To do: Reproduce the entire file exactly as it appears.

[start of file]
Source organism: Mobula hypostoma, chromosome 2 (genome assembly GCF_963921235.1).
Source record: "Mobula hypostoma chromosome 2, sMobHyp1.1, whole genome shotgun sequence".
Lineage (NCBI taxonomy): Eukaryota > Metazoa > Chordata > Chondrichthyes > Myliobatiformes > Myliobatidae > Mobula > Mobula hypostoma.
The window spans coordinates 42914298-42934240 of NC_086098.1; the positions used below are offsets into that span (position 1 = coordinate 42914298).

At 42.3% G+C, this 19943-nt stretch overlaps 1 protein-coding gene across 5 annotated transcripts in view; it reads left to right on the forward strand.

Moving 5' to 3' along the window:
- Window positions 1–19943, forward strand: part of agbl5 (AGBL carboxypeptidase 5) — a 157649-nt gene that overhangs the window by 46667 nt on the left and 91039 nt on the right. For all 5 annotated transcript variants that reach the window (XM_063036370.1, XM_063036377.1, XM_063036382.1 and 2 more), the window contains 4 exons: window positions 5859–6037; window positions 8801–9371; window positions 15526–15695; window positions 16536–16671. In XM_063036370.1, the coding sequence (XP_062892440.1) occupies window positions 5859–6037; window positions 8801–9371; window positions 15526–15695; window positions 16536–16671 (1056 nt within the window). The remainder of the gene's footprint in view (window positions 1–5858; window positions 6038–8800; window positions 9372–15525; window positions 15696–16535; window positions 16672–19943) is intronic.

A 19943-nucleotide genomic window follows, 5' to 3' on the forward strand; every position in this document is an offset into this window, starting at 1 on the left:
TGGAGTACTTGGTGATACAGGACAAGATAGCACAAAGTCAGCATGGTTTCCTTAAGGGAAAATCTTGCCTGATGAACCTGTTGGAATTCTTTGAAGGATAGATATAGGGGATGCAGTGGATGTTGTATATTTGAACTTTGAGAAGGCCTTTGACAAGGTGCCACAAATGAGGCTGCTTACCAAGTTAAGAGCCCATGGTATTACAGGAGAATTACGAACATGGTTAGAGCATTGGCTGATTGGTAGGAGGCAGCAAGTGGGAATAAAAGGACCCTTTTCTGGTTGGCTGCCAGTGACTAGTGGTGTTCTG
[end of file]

Source organism: Mobula hypostoma, chromosome 2 (genome assembly GCF_963921235.1).
Source record: "Mobula hypostoma chromosome 2, sMobHyp1.1, whole genome shotgun sequence".
Lineage (NCBI taxonomy): Eukaryota > Metazoa > Chordata > Chondrichthyes > Myliobatiformes > Myliobatidae > Mobula > Mobula hypostoma.
The window spans coordinates 42914298-42934240 of NC_086098.1; the positions used below are offsets into that span (position 1 = coordinate 42914298).

At 42.3% G+C, this 19943-nt stretch overlaps 1 protein-coding gene across 5 annotated transcripts in view; it reads left to right on the forward strand.

Moving 5' to 3' along the window:
- Window positions 1–19943, forward strand: part of agbl5 (AGBL carboxypeptidase 5) — a 157649-nt gene that overhangs the window by 46667 nt on the left and 91039 nt on the right. For all 5 annotated transcript variants that reach the window (XM_063036370.1, XM_063036377.1, XM_063036382.1 and 2 more), the window contains 4 exons: window positions 5859–6037; window positions 8801–9371; window positions 15526–15695; window positions 16536–16671. In XM_063036370.1, the coding sequence (XP_062892440.1) occupies window positions 5859–6037; window positions 8801–9371; window positions 15526–15695; window positions 16536–16671 (1056 nt within the window). The remainder of the gene's footprint in view (window positions 1–5858; window positions 6038–8800; window positions 9372–15525; window positions 15696–16535; window positions 16672–19943) is intronic.

A 19943-nucleotide genomic window follows, 5' to 3' on the forward strand; every position in this document is an offset into this window, starting at 1 on the left:
TGGAGTACTTGGTGATACAGGACAAGATAGCACAAAGTCAGCATGGTTTCCTTAAGGGAAAATCTTGCCTGATGAACCTGTTGGAATTCTTTGAAGGATAGATATAGGGGATGCAGTGGATGTTGTATATTTGAACTTTGAGAAGGCCTTTGACAAGGTGCCACAAATGAGGCTGCTTACCAAGTTAAGAGCCCATGGTATTACAGGAGAATTACGAACATGGTTAGAGCATTGGCTGATTGGTAGGAGGCAGCAAGTGGGAATAAAAGGACCCTTTTCTGGTTGGCTGCCAGTGACTAGTGGTGTTCTG